Before you start looking for work in the SAS field, it is important to decide what kind of SAS job you are looking for. These are examples of job titles or categories that may require SAS skills:
- Database administrator
- Data warehouse architect
- Data warehouse specialist
- ETL specialist
- Business analyst
- Financial analyst
- Marketing analyst
- Securities analyst
- Statistics programmer
- Quality analyst
- Clinical data programmer
- Report programmer
- Database programmer
- Systems/network programmer
No employer expects to hire a worker who can do everything. Instead, they are looking for a narrowly focused set of skills to fit a specific job requirement. As a job-seeker, you will not want to apply for every SAS job opening you can find. When you learn of an opening, see how its focus and requirements fit with your skills and interests.
People who are thinking of making a career in SAS work often ask the question: How much money do SAS specialists make? Pay rates depend on location, employer, position, experience, and other factors, but are generally in line with the pay of other computer specialists and data analysis specialists.
You can track computer-industry salaries with any of the various published salary surveys, such as the ones provided by DataMasters:
Finding SAS jobs
If you are searching for a job as a SAS specialist, in general, you should use the same techniques that you would use for any category of computer work. You might:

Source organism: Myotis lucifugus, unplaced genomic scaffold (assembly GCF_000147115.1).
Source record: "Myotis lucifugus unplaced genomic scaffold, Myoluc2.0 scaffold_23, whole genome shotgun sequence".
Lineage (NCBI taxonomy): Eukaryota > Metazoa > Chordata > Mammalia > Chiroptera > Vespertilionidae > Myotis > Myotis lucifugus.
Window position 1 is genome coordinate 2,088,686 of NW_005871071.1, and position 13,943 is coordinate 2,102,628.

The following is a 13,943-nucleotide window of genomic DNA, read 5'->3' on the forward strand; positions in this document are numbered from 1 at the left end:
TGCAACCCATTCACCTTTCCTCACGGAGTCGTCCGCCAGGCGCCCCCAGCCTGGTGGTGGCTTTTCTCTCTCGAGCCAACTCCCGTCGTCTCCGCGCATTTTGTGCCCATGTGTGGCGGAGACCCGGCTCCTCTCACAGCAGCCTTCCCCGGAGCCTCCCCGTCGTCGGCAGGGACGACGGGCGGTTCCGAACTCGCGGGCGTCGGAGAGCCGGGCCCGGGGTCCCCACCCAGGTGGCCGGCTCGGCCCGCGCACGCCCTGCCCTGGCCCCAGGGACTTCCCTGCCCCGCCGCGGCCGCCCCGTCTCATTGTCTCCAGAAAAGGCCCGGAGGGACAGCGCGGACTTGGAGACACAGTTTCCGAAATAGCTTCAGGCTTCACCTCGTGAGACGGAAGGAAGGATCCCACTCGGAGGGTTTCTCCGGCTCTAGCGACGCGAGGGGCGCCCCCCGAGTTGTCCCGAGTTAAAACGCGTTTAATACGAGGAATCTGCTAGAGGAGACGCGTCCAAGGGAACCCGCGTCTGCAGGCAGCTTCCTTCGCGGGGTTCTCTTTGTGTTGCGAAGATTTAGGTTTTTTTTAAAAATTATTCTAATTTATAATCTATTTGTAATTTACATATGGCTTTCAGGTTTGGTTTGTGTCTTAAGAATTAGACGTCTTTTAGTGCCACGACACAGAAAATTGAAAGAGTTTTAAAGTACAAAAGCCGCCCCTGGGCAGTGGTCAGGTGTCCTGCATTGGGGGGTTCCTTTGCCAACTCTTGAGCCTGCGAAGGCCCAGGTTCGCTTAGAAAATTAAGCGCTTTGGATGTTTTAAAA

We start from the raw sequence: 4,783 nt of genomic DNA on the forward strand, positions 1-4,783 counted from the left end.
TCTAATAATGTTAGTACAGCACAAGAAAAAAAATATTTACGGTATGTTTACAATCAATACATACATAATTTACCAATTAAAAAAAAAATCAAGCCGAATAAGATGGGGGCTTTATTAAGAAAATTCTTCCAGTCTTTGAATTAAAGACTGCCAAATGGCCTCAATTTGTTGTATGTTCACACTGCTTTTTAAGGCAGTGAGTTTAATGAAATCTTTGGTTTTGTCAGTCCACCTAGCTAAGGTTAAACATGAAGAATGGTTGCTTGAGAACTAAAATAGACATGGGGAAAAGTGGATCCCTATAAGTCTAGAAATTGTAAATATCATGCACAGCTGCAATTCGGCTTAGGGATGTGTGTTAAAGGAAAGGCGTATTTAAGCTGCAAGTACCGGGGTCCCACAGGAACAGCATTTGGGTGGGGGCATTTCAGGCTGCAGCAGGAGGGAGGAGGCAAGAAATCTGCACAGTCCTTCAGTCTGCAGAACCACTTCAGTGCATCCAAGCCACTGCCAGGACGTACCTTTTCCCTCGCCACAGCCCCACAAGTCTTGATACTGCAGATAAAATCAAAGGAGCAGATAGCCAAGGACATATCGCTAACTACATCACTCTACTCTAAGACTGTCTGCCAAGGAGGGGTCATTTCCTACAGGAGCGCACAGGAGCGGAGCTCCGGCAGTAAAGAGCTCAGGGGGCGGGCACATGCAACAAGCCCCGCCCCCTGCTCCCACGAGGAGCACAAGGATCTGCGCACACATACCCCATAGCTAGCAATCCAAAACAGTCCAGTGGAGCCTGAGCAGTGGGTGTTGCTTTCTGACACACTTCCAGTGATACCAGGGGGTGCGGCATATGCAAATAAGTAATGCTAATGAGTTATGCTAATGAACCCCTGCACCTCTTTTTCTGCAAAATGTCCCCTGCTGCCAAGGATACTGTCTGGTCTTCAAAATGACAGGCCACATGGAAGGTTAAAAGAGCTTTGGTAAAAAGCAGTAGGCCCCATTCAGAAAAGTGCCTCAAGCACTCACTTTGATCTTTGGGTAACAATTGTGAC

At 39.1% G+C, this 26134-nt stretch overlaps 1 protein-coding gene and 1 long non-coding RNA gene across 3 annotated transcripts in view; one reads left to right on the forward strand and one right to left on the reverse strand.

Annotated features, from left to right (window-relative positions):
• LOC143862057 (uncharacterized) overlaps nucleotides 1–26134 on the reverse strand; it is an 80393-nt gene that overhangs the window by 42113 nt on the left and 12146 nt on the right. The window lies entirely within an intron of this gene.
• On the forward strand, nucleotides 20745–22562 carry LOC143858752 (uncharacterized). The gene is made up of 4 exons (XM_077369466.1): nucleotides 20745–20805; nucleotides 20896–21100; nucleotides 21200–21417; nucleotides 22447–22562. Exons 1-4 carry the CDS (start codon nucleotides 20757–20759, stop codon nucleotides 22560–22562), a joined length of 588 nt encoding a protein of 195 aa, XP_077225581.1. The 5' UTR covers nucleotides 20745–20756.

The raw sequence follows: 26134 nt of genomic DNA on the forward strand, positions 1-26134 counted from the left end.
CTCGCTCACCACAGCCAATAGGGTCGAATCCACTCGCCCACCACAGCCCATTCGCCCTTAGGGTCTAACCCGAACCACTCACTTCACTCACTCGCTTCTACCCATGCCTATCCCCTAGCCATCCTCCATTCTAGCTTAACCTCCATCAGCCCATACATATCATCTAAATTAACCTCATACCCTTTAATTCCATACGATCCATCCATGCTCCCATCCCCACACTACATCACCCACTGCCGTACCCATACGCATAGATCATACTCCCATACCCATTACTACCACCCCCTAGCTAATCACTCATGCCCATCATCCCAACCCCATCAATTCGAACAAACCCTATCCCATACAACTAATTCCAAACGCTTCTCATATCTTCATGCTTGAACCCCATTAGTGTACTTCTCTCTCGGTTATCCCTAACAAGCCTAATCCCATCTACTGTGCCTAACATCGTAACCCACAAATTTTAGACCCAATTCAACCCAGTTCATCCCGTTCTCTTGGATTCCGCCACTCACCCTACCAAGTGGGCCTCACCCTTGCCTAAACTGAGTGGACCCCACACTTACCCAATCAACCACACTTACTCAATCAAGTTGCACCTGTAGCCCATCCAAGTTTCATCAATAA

- Read job listings
- Contact employers directly
- Ask people you know where the jobs might be
- Talk to recruiting and contract employment agencies
These job sites have a special emphasis on SAS jobs:
This site hopes to list SAS job openings across Europe:
Searching for SAS at job sites
Use “SAS” as a search term when you search for jobs at job listing sites and in employers’ job databases. Note that “SAS” does not necessarily appear in a job title even when the job involves working with SAS all day long.
SAS is usually distinctive enough as a search term to find what you are looking for, but not always. In search results, be careful of terms that could be confused with SAS but won’t help you find the SAS job you’re looking for, such as these:
- SAS 70 is a business auditing standard, not related to SAS.
- SAS at the University of Pennsylvania is the School of Arts and Sciences, the largest school in the university.
- To travelers, SAS is an abbreviation for Scandinavian Airlines and forms part of the name of some European hotels.
- SAS in the U.K. is an abbreviation for various things including an elite military group, an academic research consortium associated with the University of London, and the Small Area Statistics published by the Census.
SAS may also be seen as a variant of the STAR acronym for stories in a job interview. According to the STAR approach, in a story about your work, you describe a situation or task (ST), the action you took (A), and the result (R). The SAS version of this simplifies the outline of the story to situation (S), action (A), and success (S).
There are hundreds of employers that regularly hire SAS specialists. These are a few of them:
The technical interview
The interview process for a SAS job covers various subject areas related to the position and the candidate, and it may include a technical interview with questions intended to evaluate the candidate’s SAS savvy. The following document lists common subjects of technical questions about SAS.
Also see the following discussions for actual and suggested questions. (Many of these questions are out of date because of the time that has gone by since the interviews took place. However, it is not at all unusual for a technical interviewer to ask questions based on a limited understanding of the technology or one that stopped evolving ten or twenty years ago. If you know these questions might be coming, you’ll be prepared to answer them in a constructive way.)